In case you missed it, GoPro released disastrous Q4 and full year 2015 earnings estimates late yesterday, acknowledging once and for all that its new HERO4 Session was a holiday season dud, even at its reduced price. In addition, GoPro said it would cut its staff by 7% and that SVP, GoPro Entertainment, Zander Lurie was stepping down after just 13 months (he’s moving to a board position at GoPro and becoming CEO of SurveyMonkey).
All of these moves raise the question about what is to become of GoPro’s much-hyped expansion into the media business.
Ever since going public in July, 2014, GoPro has been talking about the complimentary role media could play alongside its traditional business of selling cameras. Since the very purpose of those cameras was to shoot compelling, gorgeous action sports video which owners’ were highly motivated to share, GoPro had ready-made access to an unlimited source of free videos to tap into. Coupled with a robust YouTube presence (3.6 million subscribers), the explosion of platforms/devices on which to view GoPro’s videos, plus the fuel of social media, the company’s media aspirations were made a ton of sense.
The addition of Lurie, an experienced media executive, appeared to be right move to pull all of this together. Since his appointment, GoPro launched a premium content licensing portal for professionals to license owners’ video and generate income for them (a Getty Images model). GoPro also announced GoPro Channel deals with
PlayStation, Fire TV, Comcast Watchable, Vessel, Roku and LG Smart TV among others (my cursory review of a few of these showed Roku to be the one best developed).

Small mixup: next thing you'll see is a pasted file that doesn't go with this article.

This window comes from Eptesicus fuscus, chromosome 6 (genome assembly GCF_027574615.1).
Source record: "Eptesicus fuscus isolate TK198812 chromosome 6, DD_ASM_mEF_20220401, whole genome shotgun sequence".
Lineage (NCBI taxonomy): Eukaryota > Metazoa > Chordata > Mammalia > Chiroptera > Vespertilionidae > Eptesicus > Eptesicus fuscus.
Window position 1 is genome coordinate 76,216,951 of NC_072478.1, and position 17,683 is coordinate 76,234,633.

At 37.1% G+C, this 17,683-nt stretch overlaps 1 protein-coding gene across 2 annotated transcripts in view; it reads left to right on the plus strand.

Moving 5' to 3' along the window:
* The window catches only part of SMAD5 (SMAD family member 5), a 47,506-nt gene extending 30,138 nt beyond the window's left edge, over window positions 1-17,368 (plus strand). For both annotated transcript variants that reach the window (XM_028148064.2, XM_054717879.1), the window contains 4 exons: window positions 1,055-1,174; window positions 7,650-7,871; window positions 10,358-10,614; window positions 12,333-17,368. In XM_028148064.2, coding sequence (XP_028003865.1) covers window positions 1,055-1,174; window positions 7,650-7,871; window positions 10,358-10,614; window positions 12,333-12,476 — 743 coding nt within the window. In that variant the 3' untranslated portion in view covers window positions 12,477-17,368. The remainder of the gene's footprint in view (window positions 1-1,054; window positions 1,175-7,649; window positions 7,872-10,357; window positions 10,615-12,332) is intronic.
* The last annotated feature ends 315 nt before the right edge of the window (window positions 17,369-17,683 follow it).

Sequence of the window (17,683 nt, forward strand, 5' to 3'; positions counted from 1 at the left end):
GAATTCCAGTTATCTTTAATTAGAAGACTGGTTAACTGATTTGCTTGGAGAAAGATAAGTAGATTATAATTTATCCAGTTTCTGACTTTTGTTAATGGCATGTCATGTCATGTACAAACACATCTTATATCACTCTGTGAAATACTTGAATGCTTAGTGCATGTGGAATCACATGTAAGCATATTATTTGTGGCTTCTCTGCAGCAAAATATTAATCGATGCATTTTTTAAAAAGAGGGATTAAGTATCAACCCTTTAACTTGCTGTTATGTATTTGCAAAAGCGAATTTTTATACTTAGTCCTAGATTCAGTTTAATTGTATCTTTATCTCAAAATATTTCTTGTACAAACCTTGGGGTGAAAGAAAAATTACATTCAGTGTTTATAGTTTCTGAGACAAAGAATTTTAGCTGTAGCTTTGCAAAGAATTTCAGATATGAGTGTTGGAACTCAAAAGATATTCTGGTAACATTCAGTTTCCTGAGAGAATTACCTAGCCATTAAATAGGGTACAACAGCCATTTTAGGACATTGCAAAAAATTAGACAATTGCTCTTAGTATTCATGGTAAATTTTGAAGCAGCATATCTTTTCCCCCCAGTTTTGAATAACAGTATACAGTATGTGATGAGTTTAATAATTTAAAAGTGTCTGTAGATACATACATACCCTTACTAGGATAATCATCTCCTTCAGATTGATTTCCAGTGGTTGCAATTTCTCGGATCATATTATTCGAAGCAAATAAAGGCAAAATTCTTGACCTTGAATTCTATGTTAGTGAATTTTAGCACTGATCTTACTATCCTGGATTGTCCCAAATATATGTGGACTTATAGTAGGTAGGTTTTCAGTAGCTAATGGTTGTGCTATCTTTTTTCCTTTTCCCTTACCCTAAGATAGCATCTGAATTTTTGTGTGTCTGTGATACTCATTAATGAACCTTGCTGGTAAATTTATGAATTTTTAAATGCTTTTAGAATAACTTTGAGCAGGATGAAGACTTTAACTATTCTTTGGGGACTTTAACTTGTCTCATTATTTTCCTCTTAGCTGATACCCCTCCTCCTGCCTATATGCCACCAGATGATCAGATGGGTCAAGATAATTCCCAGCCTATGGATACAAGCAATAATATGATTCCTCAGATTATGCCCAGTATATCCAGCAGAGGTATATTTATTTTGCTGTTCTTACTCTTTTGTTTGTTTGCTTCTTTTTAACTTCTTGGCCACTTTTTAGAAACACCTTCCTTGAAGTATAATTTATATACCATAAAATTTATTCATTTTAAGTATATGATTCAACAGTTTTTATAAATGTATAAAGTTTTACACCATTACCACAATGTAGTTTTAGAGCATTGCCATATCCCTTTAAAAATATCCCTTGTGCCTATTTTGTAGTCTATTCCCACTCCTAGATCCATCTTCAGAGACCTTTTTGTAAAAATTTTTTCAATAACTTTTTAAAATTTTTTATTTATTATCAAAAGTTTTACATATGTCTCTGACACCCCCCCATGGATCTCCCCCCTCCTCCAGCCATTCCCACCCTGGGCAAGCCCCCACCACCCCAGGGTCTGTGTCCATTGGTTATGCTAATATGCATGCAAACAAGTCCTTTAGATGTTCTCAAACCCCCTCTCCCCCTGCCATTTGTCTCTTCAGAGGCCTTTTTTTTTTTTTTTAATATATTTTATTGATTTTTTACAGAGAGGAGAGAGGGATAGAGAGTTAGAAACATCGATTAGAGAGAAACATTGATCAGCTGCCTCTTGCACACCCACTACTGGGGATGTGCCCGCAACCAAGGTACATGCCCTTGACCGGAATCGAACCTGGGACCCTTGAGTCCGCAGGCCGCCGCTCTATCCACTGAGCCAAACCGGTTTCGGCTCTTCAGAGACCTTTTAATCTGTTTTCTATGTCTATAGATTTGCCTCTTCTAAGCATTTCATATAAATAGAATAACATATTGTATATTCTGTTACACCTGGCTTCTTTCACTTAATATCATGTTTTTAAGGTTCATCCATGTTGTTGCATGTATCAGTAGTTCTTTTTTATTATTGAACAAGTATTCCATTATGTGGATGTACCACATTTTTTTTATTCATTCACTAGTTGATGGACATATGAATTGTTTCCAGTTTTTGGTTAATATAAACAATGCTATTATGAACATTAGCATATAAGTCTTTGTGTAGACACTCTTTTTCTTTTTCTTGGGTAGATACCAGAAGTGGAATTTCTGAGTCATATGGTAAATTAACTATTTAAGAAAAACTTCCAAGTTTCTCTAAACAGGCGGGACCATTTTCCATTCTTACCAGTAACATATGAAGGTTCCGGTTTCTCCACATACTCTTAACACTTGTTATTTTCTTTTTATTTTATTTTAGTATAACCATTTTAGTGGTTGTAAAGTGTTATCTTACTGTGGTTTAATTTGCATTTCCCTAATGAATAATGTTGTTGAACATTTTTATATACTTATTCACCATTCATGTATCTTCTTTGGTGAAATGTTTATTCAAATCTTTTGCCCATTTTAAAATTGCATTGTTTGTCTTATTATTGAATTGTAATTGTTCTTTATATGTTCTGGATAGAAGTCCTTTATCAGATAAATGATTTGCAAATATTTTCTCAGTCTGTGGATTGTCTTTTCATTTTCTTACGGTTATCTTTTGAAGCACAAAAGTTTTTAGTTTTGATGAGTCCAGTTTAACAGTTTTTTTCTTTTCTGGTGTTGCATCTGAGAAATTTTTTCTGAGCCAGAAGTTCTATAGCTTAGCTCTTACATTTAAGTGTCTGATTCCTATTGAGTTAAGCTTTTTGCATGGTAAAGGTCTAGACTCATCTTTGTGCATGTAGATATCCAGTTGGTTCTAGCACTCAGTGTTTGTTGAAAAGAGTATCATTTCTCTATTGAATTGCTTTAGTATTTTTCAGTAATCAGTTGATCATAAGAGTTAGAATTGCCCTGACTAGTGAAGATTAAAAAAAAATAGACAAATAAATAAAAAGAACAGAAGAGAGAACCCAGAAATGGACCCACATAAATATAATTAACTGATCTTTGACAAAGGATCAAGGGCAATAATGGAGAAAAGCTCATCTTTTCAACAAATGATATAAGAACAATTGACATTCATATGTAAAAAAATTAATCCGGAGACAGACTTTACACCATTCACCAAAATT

However, building a media business takes time and resources, so the continued health of the traditional camera sales business was pivotal to the media business’s success. And that’s why yesterday’s earnings pre-release and Lurie’s departure cast doubt on what will become of the media business. GoPro didn’t offer any details, and to be sure, with over $500 million of cash and equivalents on its balance sheet, it’s not as if the company is scraping for every last nickel of savings. Another question to consider is whether the company’s depressed stock price (down 90% from its euphoric peak) will attract an acquirer which may not value the media vision.
I’ll be curious to hear more from GoPro about its media business in the 2015 earnings call on February 3rd. I continue to believe GoPro has the beginnings of a very interesting media business, but the company may no longer be in a position to pursue it.